Historical Reprints History Sinking of the Titanic and Great Sea Disasters

Sinking of the Titanic and Great Sea Disasters

Sinking of the Titanic and Great Sea Disasters
Catalog # SKU3728
Publisher TGS Publishing
Weight 1.00 lbs
Author Name Logan Marshall
ISBN 10: 0000000000
ISBN 13: 0000000000000


Sinking of the Titanic
Great Sea Disasters

A Detailed and Accurate Account of the
Most Awful Marine Disaster in History,
Constructed from the Real Facts as Obtained
from Those on Board Who Survived

Logan Marshall

LIKE a bolt out of a clear sky came the wireless message on Monday, April 15, 1912, that on Sunday night the great Titanic, on her maiden voyage across the Atlantic, had struck a gigantic iceberg, but that all the passengers were saved. The ship had signaled her distress and another victory was set down to wireless. Twenty-one hundred lives saved!

Larger Print, 13 point font; ILLUSTRATED With Sixty Two Authentic Photographs and Drawings



Additional news was soon received that the ship had collided with a mountain of ice in the North Atlantic, off Cape Race, Newfoundland, at 10.25 Sunday evening, April 14th. At 4.15 Monday morning the Canadian Government Marine Agency received a wireless message that the Titanic was sinking and that the steamers towing her were trying to get her into shoal water near Cape Race, for the purpose of beaching her.

Wireless despatches up to noon Monday showed that the passengers of the Titanic were being transferred aboard the steamer Carpathia, a Cunarder, which left New York, April 13th, for Naples. Twenty boat-loads of the Titanic's passengers were said to have been transferred to the Carpathia then, and allowing forty to sixty persons as the capacity of each life-boat, some 800 or 1200 persons had already been transferred from the damaged liner to the Carpathia. They were reported as being taken to Halifax, whence they would be sent by train to New York.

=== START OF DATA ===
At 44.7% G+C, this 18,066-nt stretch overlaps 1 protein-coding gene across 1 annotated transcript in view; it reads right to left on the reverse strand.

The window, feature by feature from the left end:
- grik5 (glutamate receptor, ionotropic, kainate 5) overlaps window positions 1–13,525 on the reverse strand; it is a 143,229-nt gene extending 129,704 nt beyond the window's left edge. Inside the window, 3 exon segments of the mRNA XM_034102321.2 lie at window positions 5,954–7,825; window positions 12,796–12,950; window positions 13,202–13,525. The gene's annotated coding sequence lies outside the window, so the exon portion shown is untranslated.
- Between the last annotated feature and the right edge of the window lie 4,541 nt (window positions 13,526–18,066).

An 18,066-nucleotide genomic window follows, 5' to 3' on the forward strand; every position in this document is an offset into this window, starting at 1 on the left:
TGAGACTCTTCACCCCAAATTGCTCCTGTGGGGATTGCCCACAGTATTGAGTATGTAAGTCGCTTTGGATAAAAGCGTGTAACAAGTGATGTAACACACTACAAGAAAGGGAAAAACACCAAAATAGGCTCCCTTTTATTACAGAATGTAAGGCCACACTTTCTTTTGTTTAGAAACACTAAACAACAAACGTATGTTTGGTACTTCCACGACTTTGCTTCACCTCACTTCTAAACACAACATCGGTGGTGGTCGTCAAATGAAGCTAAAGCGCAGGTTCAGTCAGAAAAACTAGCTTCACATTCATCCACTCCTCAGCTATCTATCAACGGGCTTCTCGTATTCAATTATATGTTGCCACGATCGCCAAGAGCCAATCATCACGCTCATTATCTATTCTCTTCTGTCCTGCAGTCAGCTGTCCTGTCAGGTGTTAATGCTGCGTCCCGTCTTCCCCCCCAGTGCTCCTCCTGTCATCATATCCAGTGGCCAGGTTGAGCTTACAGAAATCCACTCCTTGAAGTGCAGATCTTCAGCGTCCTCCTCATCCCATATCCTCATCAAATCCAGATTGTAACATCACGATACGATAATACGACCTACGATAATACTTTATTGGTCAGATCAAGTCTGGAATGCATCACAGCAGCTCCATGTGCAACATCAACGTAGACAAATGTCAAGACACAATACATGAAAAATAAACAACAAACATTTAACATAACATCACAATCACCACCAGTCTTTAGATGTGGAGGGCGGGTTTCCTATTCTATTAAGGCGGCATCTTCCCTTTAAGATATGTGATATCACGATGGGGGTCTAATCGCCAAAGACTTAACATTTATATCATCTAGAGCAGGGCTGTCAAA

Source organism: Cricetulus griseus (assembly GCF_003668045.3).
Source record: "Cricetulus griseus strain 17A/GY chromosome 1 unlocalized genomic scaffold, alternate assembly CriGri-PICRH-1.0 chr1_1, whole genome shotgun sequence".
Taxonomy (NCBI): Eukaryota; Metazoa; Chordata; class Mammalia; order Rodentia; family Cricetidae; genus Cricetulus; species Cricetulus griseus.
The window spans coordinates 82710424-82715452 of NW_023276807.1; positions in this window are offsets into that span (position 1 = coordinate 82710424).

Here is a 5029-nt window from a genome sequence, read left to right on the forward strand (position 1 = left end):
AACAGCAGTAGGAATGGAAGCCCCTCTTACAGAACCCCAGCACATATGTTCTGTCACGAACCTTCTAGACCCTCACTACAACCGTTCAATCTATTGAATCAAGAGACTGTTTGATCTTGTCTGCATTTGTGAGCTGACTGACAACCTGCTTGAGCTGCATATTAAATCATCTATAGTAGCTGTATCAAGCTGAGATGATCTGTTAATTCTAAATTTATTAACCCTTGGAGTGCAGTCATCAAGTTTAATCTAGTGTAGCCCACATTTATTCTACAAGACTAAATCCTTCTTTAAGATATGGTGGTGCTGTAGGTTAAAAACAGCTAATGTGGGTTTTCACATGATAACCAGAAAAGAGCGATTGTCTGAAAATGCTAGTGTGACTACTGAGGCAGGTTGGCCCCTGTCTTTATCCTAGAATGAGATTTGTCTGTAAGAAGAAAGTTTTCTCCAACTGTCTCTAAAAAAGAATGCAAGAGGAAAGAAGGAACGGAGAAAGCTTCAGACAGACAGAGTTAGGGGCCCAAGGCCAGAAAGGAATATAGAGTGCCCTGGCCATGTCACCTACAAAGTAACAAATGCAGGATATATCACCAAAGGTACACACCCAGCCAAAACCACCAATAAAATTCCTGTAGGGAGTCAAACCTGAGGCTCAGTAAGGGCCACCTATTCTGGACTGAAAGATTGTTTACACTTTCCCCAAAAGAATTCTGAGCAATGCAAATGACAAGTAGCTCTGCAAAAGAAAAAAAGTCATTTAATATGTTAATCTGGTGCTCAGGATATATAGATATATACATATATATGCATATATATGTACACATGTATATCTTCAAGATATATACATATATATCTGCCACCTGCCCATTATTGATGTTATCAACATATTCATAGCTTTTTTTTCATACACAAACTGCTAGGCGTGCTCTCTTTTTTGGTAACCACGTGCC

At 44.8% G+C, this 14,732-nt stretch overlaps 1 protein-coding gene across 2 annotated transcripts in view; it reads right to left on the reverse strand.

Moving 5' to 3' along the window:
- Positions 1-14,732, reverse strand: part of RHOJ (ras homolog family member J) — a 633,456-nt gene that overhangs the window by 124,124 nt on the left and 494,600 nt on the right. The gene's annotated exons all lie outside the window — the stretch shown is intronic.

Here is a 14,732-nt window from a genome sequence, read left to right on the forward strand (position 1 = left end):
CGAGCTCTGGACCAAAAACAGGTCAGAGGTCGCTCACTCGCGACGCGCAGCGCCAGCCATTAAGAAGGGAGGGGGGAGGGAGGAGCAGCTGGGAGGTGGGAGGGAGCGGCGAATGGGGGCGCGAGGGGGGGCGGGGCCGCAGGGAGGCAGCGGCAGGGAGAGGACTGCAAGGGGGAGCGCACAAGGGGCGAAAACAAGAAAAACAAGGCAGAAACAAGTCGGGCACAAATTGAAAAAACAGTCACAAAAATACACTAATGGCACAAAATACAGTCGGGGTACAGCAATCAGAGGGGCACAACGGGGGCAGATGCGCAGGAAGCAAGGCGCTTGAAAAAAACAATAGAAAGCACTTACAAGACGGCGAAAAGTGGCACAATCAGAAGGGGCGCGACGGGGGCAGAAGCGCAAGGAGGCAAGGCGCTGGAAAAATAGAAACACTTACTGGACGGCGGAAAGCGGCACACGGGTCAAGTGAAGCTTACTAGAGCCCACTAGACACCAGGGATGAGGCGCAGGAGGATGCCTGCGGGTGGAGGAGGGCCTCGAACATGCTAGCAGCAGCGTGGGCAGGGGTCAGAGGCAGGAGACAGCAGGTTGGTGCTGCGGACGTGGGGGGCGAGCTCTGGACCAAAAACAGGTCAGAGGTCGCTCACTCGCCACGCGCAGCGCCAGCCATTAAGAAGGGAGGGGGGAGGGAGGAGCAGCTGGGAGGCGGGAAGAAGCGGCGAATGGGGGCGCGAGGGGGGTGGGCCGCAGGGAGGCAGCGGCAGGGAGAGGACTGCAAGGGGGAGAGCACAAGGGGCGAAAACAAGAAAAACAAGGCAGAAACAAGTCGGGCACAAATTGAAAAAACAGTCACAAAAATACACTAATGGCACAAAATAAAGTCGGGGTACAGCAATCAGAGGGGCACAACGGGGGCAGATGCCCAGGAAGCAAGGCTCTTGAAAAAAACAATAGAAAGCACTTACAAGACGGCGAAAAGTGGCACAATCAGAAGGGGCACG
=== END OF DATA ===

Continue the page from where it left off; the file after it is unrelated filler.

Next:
Another liner, the Parisian, of the Allan Company, which sailed from Glasgow for Halifax on April 6th, was said to be close at hand and assisting in the work of rescue. The Baltic, Virginian and Olympic were also near the scene, according to the information received by wireless.

While badly damaged, the giant vessel was reported as still afloat, but whether she could reach port or shoal water was uncertain. The White Star officials declared that the Titanic was in no immediate danger of sinking, because of her numerous water-tight compartments.

"While we are still lacking definite information," Mr. Franklin, vice-president of the White Star Line, said later in the afternoon, "we believe the Titanic's passengers will reach Halifax, Wednesday evening. We have received no further word from Captain Haddock, of the Olympic, or from any of the ships in the vicinity, but are confident that there will be no loss of life."